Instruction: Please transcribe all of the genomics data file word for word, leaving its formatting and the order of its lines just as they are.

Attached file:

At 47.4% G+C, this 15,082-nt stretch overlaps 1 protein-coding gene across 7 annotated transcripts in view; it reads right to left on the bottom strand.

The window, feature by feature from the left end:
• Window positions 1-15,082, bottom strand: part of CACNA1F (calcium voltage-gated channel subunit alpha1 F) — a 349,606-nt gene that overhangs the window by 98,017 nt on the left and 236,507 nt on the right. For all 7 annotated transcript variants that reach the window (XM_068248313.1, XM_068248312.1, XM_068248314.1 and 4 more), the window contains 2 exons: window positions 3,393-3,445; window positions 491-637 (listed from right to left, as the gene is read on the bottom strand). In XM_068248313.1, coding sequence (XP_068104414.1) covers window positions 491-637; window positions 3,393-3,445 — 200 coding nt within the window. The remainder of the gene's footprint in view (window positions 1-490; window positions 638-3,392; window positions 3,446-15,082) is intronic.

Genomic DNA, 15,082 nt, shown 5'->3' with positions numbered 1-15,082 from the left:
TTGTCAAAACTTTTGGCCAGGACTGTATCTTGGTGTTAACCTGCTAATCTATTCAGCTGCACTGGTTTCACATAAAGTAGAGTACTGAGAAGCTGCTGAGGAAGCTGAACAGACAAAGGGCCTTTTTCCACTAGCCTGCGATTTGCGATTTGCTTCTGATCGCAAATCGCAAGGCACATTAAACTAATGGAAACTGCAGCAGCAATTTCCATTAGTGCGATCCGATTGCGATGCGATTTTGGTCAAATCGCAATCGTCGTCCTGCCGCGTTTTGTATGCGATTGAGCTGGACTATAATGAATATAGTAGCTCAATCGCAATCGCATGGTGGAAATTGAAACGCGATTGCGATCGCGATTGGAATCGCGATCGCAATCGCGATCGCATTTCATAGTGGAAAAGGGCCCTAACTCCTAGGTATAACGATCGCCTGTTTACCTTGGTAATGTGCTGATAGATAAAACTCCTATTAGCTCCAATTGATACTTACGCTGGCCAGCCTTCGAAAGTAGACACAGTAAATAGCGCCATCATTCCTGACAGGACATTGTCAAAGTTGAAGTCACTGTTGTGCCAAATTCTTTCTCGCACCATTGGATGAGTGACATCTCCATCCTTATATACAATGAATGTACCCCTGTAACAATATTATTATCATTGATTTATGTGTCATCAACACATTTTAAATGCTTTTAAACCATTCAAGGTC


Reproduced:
At 47.4% G+C, this 15,082-nt stretch overlaps 1 protein-coding gene across 7 annotated transcripts in view; it reads right to left on the bottom strand.

The window, feature by feature from the left end:
• Window positions 1-15,082, bottom strand: part of CACNA1F (calcium voltage-gated channel subunit alpha1 F) — a 349,606-nt gene that overhangs the window by 98,017 nt on the left and 236,507 nt on the right. For all 7 annotated transcript variants that reach the window (XM_068248313.1, XM_068248312.1, XM_068248314.1 and 4 more), the window contains 2 exons: window positions 3,393-3,445; window positions 491-637 (listed from right to left, as the gene is read on the bottom strand). In XM_068248313.1, coding sequence (XP_068104414.1) covers window positions 491-637; window positions 3,393-3,445 — 200 coding nt within the window. The remainder of the gene's footprint in view (window positions 1-490; window positions 638-3,392; window positions 3,446-15,082) is intronic.

Genomic DNA, 15,082 nt, shown 5'->3' with positions numbered 1-15,082 from the left:
TTGTCAAAACTTTTGGCCAGGACTGTATCTTGGTGTTAACCTGCTAATCTATTCAGCTGCACTGGTTTCACATAAAGTAGAGTACTGAGAAGCTGCTGAGGAAGCTGAACAGACAAAGGGCCTTTTTCCACTAGCCTGCGATTTGCGATTTGCTTCTGATCGCAAATCGCAAGGCACATTAAACTAATGGAAACTGCAGCAGCAATTTCCATTAGTGCGATCCGATTGCGATGCGATTTTGGTCAAATCGCAATCGTCGTCCTGCCGCGTTTTGTATGCGATTGAGCTGGACTATAATGAATATAGTAGCTCAATCGCAATCGCATGGTGGAAATTGAAACGCGATTGCGATCGCGATTGGAATCGCGATCGCAATCGCGATCGCATTTCATAGTGGAAAAGGGCCCTAACTCCTAGGTATAACGATCGCCTGTTTACCTTGGTAATGTGCTGATAGATAAAACTCCTATTAGCTCCAATTGATACTTACGCTGGCCAGCCTTCGAAAGTAGACACAGTAAATAGCGCCATCATTCCTGACAGGACATTGTCAAAGTTGAAGTCACTGTTGTGCCAAATTCTTTCTCGCACCATTGGATGAGTGACATCTCCATCCTTATATACAATGAATGTACCCCTGTAACAATATTATTATCATTGATTTATGTGTCATCAACACATTTTAAATGCTTTTAAACCATTCAAGGTC